cashier more than $700 in chips and, upon noticing that she had returned to him seven of the $100 bills which he had used to buy the chips, he became visibly disturbed and hurried out of the club. Sergeant Dunn, of the Las Vegas police force, who had witnessed this chain of events, then followed Ellsworth outside and placed him under arrest "for suspicion or investigation of robbery." Within a few minutes, Wilson appeared, having just exited from the Westerner Club. Wilson tried to walk past Ellsworth but Sergeant Dunn called him back and took him into custody. The time was then approximately 12:15 A.M., July 7, 1955.*fn5
At the scene of the arrests, Sergeant Dunn made an initial brief search of both suspects (Search No. 1) to determine if they were carrying any weapons. According to Sergeant Dunn, this initial search consisted only of a "patting" of the clothes of the suspects. It was not until Ellsworth and Wilson arrived at the police station -- approximately two minutes after their arrest -- that their pockets were searched and the contents removed (Search No. 2): "Q. . . . Now, after you took these two men, after you told these two men they were under arrest for . . . suspicion of robberies did you say? A. Yes, sir. Q. Investigation of robberies. What did you do with them? A. Put them in the police car after I made a search for weapons, just patting them. Q. You were patting them? A. Just to feel them to see if they had any knives, guns. Q. Did they have any weapons? A. No, sir. Q. What did you do with them then? A. Took them down to the Police Department two blocks away in the police car . . . ." . . . . "Q. By the time you got them to the police station what time was it? A. I would say about -- it's only about two minutes from the place of arrest. Q. It would be between 12:15 and 12:20? A. Yes. Q. And then you went through the searches? A. Yes."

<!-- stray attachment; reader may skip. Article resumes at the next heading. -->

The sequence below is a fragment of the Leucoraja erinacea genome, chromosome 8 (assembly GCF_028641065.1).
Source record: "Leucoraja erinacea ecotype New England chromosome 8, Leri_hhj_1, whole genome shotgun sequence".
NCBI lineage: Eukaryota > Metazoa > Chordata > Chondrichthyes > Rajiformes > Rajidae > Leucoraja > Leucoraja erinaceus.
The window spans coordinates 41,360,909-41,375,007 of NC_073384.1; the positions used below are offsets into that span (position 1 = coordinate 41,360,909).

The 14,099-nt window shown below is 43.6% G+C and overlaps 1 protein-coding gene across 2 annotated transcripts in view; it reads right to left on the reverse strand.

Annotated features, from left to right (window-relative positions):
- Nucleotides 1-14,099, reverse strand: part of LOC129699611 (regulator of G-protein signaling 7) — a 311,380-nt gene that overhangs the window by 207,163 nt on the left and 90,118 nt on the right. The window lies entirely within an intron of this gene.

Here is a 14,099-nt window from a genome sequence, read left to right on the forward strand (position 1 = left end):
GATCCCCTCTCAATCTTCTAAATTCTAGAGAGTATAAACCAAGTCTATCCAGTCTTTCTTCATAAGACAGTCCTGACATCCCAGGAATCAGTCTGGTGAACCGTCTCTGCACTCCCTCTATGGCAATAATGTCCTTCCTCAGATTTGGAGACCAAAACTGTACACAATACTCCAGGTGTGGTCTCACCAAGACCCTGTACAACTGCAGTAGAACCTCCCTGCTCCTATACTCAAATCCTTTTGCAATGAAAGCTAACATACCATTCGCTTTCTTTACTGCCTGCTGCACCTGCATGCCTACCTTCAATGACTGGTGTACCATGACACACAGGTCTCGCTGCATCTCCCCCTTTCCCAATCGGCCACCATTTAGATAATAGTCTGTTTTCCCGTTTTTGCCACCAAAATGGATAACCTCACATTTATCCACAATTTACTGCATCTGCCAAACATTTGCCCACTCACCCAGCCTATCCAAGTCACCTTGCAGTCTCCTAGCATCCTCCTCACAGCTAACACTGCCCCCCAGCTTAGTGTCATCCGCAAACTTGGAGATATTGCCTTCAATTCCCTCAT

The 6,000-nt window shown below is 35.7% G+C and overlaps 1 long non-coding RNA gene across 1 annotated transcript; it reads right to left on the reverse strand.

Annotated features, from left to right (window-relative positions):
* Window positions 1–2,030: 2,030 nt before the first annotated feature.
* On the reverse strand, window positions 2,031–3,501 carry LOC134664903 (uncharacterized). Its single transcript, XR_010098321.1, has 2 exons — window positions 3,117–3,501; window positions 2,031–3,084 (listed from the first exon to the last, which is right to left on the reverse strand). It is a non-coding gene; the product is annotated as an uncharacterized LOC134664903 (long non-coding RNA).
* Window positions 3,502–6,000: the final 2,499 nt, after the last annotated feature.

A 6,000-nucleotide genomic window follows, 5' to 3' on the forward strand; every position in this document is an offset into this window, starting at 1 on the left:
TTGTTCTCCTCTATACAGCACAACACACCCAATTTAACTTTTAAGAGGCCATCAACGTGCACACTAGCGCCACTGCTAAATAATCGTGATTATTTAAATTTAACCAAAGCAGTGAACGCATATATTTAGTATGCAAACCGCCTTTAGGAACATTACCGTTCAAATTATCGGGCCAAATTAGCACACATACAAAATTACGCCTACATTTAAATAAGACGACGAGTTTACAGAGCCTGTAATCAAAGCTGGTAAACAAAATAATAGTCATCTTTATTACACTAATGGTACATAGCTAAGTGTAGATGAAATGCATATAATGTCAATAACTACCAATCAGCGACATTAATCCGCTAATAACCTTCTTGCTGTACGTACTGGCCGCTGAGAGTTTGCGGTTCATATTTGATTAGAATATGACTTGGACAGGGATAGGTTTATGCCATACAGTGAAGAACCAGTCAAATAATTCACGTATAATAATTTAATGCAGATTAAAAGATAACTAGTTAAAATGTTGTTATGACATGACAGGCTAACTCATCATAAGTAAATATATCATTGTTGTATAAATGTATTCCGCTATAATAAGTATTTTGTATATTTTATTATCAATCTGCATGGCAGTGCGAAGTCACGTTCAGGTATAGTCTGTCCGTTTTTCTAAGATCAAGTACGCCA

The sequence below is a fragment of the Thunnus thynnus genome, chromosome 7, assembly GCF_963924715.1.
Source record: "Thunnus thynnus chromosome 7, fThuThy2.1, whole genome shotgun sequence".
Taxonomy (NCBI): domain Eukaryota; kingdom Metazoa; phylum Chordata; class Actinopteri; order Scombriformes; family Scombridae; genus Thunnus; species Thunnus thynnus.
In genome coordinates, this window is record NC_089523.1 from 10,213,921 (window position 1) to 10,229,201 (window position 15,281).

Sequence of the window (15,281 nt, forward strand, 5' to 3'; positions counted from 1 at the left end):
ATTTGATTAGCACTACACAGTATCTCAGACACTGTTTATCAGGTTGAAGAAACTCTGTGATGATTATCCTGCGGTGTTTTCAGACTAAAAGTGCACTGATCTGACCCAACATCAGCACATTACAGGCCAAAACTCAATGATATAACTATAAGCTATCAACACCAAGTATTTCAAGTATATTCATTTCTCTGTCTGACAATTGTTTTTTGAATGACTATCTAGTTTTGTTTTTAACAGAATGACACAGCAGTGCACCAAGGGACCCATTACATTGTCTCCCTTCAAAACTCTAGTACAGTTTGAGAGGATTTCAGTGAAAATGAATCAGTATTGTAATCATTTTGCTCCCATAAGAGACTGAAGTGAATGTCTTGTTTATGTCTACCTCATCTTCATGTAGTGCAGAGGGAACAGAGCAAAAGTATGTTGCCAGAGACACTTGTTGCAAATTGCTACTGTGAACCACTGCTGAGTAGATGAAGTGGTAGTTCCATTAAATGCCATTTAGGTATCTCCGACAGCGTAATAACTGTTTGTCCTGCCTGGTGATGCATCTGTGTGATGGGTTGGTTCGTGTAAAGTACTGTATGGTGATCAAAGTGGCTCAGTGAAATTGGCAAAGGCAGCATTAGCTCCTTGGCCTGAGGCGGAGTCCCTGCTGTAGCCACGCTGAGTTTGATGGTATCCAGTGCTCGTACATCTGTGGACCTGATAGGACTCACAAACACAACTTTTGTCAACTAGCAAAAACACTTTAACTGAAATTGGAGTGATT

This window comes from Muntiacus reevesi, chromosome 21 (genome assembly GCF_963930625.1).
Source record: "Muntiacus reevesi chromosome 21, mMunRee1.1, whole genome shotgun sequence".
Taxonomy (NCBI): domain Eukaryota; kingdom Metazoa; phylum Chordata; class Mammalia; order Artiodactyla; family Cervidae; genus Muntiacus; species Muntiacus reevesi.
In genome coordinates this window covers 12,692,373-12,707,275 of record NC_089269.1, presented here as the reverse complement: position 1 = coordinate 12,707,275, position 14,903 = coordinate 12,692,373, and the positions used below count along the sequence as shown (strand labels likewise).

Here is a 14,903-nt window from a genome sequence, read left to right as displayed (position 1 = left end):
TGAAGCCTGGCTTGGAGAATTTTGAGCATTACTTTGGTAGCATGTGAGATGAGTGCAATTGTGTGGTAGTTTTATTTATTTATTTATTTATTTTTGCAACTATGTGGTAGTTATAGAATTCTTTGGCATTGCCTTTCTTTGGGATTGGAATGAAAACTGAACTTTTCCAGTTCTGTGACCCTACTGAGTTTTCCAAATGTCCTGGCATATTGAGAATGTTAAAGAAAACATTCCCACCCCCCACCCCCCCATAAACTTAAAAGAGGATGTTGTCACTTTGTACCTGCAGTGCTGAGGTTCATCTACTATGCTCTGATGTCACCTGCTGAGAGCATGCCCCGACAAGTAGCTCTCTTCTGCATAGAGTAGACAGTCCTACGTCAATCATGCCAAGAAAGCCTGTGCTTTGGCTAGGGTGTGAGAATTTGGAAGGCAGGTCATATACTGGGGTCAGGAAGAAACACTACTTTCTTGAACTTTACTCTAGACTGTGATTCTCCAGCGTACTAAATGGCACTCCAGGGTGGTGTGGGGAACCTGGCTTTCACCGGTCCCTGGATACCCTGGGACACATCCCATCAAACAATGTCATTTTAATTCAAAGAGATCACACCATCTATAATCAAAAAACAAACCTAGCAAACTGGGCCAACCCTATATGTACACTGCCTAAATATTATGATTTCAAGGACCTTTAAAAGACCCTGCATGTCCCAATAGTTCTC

The search at the police station (Search No. 2) of Ellsworth's pockets produced $6868 -- most of which was in new $100 bills of the "C" series --, a key to room 266 of the Dunes Hotel, some gambling chips and miscellaneous papers consisting of cards of attorneys and bail bondsmen. The concomitant search of Wilson's pockets resulted in the discovery of $9686 which included several thousand dollars in new $100 bills of the "C" series.
After Ellsworth and Wilson were questioned and "booked", three Las Vegas policemen, two F.B.I. agents and three deputy sheriffs, without a warrant, searched Room 266 of the Dunes Hotel. This search (Search No. 3) took place at approximately 2:30 A.M., July 7, 1955, which led to the discovery -- in shoes, suitcases and a sock -- of $69,000 in currency of which $66,200 was in new $100 bills mostly of the "C" series. The serial numbers of the currency discovered on the persons of Ellsworth and Wilson in their hotel room were duly recorded and a list kept thereof.
Shortly after his arrest, Ellsworth requested and received permission to call a lawyer. This lawyer, by an order of court, obtained the release of both Ellsworth and Wilson on July 7, 1955, and the court further directed that the money seized from them be returned through their attorney. Approximately a week later, both Ellsworth and Wilson were ...